So, what technology advances are likely to prove most transformative for infrastructure over the next five to 10 years?
Trainor believes anything that delivers more value from big data is going to prove disruptive. This will include automation, artificial intelligence, machine learning and analytics. It might also involve live asset information models or digital twins to enable real-time feedback, proactive maintenance, scenario-planning and investment decisions that respond to changing demands and optimise asset value.
“Use of monitoring technology during construction, including sensor and drone technology, for proactive management of construction risks also has the potential to be game-changing in reducing construction risk and encouraging investment in a ‘high-risk’ sector,” she adds.
The technology to support infrastructure operations and data-led decision-making is proliferating at a remarkable rate. The critical nature of the assets may mean that the industry has come late to the digital party, but it is starting to make up for lost time. And it is those managers that are hiring credible internal expertise and forging valuable partnerships with tech companies that are leading the charge.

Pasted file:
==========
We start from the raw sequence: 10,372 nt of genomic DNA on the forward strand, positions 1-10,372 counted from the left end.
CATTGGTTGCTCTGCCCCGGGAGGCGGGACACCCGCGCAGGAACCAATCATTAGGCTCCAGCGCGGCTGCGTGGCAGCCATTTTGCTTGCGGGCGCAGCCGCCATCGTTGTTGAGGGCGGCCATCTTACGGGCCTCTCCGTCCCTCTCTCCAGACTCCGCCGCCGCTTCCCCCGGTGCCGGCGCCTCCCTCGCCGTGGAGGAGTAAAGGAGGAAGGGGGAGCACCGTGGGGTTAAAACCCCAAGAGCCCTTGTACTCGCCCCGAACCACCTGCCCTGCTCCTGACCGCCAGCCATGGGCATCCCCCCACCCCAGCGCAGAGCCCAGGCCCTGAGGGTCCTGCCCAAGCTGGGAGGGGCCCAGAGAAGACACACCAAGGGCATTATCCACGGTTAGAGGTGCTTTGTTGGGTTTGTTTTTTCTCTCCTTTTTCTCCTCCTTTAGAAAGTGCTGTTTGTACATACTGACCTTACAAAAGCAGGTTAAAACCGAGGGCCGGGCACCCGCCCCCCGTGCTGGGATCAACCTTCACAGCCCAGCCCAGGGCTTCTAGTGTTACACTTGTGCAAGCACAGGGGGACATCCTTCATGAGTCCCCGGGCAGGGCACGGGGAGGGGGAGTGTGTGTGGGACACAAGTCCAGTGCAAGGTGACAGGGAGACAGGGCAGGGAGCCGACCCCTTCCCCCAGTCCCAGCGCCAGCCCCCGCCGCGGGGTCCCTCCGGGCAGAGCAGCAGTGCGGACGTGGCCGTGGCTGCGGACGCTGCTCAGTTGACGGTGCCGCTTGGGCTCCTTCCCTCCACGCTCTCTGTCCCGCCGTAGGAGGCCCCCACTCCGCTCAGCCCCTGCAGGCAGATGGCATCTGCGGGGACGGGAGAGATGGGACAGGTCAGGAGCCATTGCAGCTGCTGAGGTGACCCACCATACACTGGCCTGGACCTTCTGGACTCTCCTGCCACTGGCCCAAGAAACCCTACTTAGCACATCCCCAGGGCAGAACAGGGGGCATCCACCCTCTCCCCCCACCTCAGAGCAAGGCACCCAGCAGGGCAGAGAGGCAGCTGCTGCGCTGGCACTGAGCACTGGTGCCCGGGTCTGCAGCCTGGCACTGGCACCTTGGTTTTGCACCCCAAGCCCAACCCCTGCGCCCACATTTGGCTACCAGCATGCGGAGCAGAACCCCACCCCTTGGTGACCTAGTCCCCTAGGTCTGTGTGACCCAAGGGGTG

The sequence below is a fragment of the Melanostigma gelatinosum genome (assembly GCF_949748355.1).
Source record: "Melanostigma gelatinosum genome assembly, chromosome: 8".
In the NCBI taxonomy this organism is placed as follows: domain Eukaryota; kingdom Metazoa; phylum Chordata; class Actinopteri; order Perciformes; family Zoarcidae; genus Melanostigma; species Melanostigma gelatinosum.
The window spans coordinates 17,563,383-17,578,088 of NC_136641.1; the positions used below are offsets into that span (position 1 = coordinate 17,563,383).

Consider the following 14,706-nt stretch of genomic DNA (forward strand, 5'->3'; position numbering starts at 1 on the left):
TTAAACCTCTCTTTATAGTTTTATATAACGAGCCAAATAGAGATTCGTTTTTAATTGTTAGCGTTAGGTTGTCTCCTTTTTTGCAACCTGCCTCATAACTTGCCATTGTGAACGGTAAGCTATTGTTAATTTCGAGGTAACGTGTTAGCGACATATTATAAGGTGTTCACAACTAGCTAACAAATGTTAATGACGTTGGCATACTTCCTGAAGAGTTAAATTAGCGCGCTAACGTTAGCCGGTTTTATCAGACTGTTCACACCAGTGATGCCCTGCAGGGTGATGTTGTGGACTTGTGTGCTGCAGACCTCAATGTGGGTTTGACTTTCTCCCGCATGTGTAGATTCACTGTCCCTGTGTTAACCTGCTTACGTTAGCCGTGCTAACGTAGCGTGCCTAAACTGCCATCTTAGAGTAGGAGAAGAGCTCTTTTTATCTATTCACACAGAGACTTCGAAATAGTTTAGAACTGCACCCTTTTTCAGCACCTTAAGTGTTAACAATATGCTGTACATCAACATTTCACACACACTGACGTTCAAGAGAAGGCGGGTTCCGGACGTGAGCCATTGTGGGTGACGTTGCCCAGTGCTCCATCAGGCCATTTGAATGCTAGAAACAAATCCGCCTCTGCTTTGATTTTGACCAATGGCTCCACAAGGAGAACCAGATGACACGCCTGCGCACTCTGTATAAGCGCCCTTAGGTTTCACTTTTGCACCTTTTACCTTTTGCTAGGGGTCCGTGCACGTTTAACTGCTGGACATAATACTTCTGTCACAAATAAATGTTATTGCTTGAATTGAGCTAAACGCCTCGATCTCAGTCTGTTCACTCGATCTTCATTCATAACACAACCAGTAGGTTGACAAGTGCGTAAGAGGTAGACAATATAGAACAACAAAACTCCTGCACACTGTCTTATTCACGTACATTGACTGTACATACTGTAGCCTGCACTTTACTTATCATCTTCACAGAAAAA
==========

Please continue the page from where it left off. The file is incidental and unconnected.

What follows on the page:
A regulatory nudge
Future investment in infratech could be driven by more regulation, say experts.
Any new technology needs to take regulatory requirements into account, but this should not necessarily be seen as an inhibitor to infratech. In fact, many new technologies can only achieve the scale needed to be competitive with regulatory support.
“The most obvious example of this is the support given by regulators over the last 20 years to deploy renewable energy, which has helped attract hundreds of billions of dollars of private capital to the sector and made renewables the cheapest source of electricity in many markets,” says Macquarie’s Peter Durante. “Looking ahead, continued interest from regulators in the decarbonisation theme will also be a key enabler for investment into technologies such as low-carbon hydrogen, energy storage and electric vehicles.”
Natalie Trainor at Pinsent Masons agrees: “A probable increase in regulation to deal with the global environmental crisis is likely to be an enabler of increased investment and innovation in the adoption of infratech, as we look to improve the productivity, energy efficiency and carbon performance of our new and existing infrastructure on a massive scale.”